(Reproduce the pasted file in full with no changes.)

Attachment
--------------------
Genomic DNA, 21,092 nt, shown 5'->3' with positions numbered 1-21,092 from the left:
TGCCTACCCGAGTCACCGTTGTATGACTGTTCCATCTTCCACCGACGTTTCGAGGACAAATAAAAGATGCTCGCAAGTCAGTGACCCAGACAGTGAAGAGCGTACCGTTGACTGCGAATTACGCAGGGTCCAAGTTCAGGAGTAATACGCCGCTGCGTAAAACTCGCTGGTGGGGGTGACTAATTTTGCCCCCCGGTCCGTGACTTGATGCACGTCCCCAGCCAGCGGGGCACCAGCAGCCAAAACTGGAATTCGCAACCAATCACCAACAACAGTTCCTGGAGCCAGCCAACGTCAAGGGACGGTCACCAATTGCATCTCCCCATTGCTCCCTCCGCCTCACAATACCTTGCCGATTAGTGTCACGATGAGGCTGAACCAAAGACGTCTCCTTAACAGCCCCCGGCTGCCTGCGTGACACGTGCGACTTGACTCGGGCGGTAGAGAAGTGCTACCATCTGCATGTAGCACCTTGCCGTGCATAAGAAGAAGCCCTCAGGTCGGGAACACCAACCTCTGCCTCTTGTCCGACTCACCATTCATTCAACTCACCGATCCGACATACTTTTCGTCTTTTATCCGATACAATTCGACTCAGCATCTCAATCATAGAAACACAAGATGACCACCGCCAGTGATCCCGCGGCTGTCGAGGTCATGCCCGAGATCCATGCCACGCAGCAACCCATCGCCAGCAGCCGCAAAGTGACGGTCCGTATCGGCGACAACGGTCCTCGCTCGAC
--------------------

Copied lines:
Genomic DNA, 21,092 nt, shown 5'->3' with positions numbered 1-21,092 from the left:
TGCCTACCCGAGTCACCGTTGTATGACTGTTCCATCTTCCACCGACGTTTCGAGGACAAATAAAAGATGCTCGCAAGTCAGTGACCCAGACAGTGAAGAGCGTACCGTTGACTGCGAATTACGCAGGGTCCAAGTTCAGGAGTAATACGCCGCTGCGTAAAACTCGCTGGTGGGGGTGACTAATTTTGCCCCCCGGTCCGTGACTTGATGCACGTCCCCAGCCAGCGGGGCACCAGCAGCCAAAACTGGAATTCGCAACCAATCACCAACAACAGTTCCTGGAGCCAGCCAACGTCAAGGGACGGTCACCAATTGCATCTCCCCATTGCTCCCTCCGCCTCACAATACCTTGCCGATTAGTGTCACGATGAGGCTGAACCAAAGACGTCTCCTTAACAGCCCCCGGCTGCCTGCGTGACACGTGCGACTTGACTCGGGCGGTAGAGAAGTGCTACCATCTGCATGTAGCACCTTGCCGTGCATAAGAAGAAGCCCTCAGGTCGGGAACACCAACCTCTGCCTCTTGTCCGACTCACCATTCATTCAACTCACCGATCCGACATACTTTTCGTCTTTTATCCGATACAATTCGACTCAGCATCTCAATCATAGAAACACAAGATGACCACCGCCAGTGATCCCGCGGCTGTCGAGGTCATGCCCGAGATCCATGCCACGCAGCAACCCATCGCCAGCAGCCGCAAAGTGACGGTCCGTATCGGCGACAACGGTCCTCGCTCGAC